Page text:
AC6Poirot has decided to escape the winter with a cruise down the Nile River in Egypt. Among his fellow travellers are a couple on honeymoon, Simon and Linnet Doyle. They are being stalked by Simon’s former fiancée, Jacqueline de Bellefort, who shows Poirot her pearl-handled pistol – ‘a dainty toy’. Shortly afterwards, Linnet Doyle is shot in the head. Suspicion falls on Jacqueline, but Poirot knows that other passengers had their own reasons to bring death to the Nile. Inspired by Christie’s travels with her archaeologist husband, this world-famous story has twice been adapted for the screen.


Heads Up: Some Goodies with Reviews Coming Soon #SummerReads

Time can be a bit limited now and again. Hence the reason the book reviews are slow on here at the moment. But, here’s a “heads up” post just in case you are about to embark on your hols and need something to read. Click on the images to get to Amazon.

These three have restored my faith in crime fiction this year. They offer something different with a focus on the victim. Both are stunning reads.

An ordinary case with extraordinary people.

An ordinary case with extraordinary people.

Gripping, thought-provoking,

Gripping, thought-provoking,

Classic crime from a strong new voice.

Classic crime from a strong new voice.

Non-stop page-turning domestic thrillers, with Paula Daly offering a quite remarkable ending.

Manipulation weaves its power ...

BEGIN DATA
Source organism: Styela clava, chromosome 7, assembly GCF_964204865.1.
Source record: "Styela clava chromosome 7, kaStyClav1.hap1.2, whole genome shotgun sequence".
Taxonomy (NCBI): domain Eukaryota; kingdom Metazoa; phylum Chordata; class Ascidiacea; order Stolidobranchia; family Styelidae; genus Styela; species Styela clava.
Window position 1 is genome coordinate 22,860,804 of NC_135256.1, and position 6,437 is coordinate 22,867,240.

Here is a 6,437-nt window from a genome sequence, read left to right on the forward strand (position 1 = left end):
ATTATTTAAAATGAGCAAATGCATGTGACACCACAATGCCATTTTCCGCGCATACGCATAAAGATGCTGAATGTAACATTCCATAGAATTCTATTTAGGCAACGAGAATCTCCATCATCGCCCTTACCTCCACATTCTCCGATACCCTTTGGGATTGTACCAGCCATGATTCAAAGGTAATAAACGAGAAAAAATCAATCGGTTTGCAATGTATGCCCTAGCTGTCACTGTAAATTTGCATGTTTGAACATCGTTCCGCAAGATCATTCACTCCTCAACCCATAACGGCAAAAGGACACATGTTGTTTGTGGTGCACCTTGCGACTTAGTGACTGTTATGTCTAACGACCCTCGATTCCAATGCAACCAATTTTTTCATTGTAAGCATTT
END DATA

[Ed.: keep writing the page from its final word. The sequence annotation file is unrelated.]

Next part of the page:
Manipulation weaves its power …

Once picked up can only be put down at the end.

Once picked up can only be put down at the end.

Two crime series, two sets of quite different locations. One consummate storyteller with an eye for culture.

Sensitive to culture & enlightening.

Sensitive to culture & enlightening.

Modern day Christie.

Modern day Christie.

Carol O’Connell’s Mallory Series Reissued by Headline in the UK

Here’s the schedule and here are some comments from others. Click on the schedule pic for a link to Amazon. And the It’s a crime! verdict? Both ScotKris and I think O’Connell’s a class act. This is fine, intelligent crime writing. Give them a go as O’Connell deserves a wider audience in the UK and that includes you. Try one and we believe you’ll be hooked on the series …


Click on pic for Amazon link to reissued series.

Reviews, thoughts and comments about this great series.

Reviews, thoughts and comments about this great series.


More Novels in the Russell Series by Laurie R. King Available in the UK from Allison and Busby

Available from Amazon UK.

Available from Amazon UK.

By ScotKris

Fans of Laurie King have another year to wait until the next instalment of Mary Russell’s journals, so it is with considerable satisfaction that It’s a Crime! can report that those lovely people over at Allison and Busby are releasing the ‘missing four’ Russell titles, previously unavailable for a dozen or more years.